Post-Graduate Work Permit Program’s Eligibility Standards on Humanitarian and Compassionate Grounds
The immigration court has ruled that visa officers do not have the discretion to alter the eligibility criteria of the Post-Graduate Work Permit Program (PGWP) on humanitarian or compassionate grounds. On June 14, 2022, reviewing the application of an applicant failing to fulfill the requirements of the PGWP, the Federal Court of Canada decided that even with the new evidence, the applicant would still have failed to satisfy the necessary criteria.
There is no law for the PGWP that confers discretion on an officer to alter or waive the eligibility requirements on humanitarian and compassionate grounds (HAG). Visa officials are not permitted to overlook any of the prerequisites for the approval of a PGWP.
Humanitarian and compassionate grounds apply to people with exceptional cases. The Government of Canada evaluates these applications on a case-by-case basis. Factors looked at include:
- how settled the person is in Canada
- general family ties to Canada
- the best interests of the child, and
- what could happen to you if we do not grant the request.
Other rules for Post-Graduate Work Permit Program eligibility standards on humanitarian and compassionate grounds are given below:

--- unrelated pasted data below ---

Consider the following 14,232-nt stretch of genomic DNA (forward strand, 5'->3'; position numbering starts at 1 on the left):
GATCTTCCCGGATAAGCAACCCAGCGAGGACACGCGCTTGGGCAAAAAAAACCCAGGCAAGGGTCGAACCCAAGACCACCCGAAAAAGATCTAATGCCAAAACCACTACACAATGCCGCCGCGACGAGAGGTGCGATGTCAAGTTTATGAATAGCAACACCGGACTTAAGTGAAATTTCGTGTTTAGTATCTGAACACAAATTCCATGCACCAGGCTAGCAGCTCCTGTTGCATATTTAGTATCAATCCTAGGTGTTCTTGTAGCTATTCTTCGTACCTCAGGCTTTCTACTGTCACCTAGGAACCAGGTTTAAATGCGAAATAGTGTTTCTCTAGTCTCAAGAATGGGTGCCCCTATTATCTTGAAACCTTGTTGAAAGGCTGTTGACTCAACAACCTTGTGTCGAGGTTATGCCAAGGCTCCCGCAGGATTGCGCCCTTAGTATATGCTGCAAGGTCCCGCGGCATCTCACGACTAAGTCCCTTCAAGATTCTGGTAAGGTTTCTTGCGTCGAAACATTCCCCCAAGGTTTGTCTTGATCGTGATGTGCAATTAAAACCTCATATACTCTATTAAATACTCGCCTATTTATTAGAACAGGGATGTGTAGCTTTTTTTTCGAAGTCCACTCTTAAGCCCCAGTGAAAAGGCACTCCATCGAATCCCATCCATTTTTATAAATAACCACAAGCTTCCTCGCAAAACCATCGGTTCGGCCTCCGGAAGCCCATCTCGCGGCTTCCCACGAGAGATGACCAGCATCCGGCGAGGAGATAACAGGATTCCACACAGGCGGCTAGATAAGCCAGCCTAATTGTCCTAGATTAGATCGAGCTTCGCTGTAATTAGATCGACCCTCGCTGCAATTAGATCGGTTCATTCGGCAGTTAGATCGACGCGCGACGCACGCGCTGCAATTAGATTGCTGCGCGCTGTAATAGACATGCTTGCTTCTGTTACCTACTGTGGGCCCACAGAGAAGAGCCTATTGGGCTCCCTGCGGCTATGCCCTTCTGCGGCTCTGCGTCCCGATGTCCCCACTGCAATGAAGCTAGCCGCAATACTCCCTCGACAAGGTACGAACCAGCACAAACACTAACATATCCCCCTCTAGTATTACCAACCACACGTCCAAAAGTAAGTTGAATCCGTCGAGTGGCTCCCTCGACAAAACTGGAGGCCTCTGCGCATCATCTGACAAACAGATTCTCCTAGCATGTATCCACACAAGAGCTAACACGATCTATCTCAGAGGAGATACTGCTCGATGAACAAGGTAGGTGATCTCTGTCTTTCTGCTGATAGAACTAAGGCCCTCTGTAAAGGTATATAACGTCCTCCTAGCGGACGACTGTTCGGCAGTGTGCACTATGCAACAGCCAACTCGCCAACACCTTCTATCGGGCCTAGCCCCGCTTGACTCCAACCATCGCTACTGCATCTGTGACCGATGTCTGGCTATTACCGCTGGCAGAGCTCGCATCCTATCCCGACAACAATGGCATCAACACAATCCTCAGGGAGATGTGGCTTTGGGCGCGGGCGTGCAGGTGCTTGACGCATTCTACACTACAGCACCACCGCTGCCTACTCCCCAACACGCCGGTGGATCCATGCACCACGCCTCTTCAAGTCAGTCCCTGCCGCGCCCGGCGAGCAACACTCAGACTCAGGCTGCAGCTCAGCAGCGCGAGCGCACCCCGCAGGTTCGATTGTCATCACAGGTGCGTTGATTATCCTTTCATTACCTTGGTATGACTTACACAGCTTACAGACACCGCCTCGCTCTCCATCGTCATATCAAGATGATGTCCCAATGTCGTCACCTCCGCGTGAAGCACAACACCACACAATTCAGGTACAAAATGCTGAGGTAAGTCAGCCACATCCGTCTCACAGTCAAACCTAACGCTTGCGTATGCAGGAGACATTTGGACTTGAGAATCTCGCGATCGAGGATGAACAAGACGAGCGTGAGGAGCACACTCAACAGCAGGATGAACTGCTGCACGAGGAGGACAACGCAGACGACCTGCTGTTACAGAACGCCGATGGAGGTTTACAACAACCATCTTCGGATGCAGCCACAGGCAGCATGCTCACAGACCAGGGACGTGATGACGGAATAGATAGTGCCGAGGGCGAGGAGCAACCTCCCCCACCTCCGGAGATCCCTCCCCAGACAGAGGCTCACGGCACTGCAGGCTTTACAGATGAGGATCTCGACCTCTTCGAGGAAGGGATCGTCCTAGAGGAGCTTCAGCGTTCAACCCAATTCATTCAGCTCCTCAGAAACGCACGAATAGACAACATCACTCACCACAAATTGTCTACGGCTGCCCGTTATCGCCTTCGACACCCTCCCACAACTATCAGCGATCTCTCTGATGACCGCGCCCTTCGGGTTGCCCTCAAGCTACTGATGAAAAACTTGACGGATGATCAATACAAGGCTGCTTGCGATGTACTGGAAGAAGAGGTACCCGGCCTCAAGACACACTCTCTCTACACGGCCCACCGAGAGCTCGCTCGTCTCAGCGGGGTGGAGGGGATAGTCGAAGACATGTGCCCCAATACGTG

- We will not assess risk factors such as persecution, the risk to life, cruel and unusual treatment, or punishment.
- You cannot have more than one HAG application at the same time.
- You may only ask for HAG if you are applying for permanent resident status in Canada or a permanent resident visa abroad. We will not look at H&C requests from temporary resident applicants.
- You cannot apply for HAG if you have a pending refugee claim. If you want to apply, you must withdraw your refugee claim before your Immigration and Refugee Board of Canada (IRB) hearing.
- You cannot apply for HAG if you had a negative decision from the IRB within the last 12 months. This is called the “one-year bar.” (If the IRB decides your refugee claim is abandoned or withdrawn, that counts as a negative decision.) The bar does not apply if:
- you have children under 18 who would be adversely affected if you were removed from Canada, or
- you have proof that you or one of your dependents suffers from a life-threatening medical condition that cannot be treated in your home country.
Final thoughts, people who would not normally be eligible to become permanent residents of Canada may be able to apply on humanitarian and compassionate grounds.
Get a free assessment for immigration to Canada. Contact our Immigration Specialists at Gunness & Associates
Tel: (416) 604-2669
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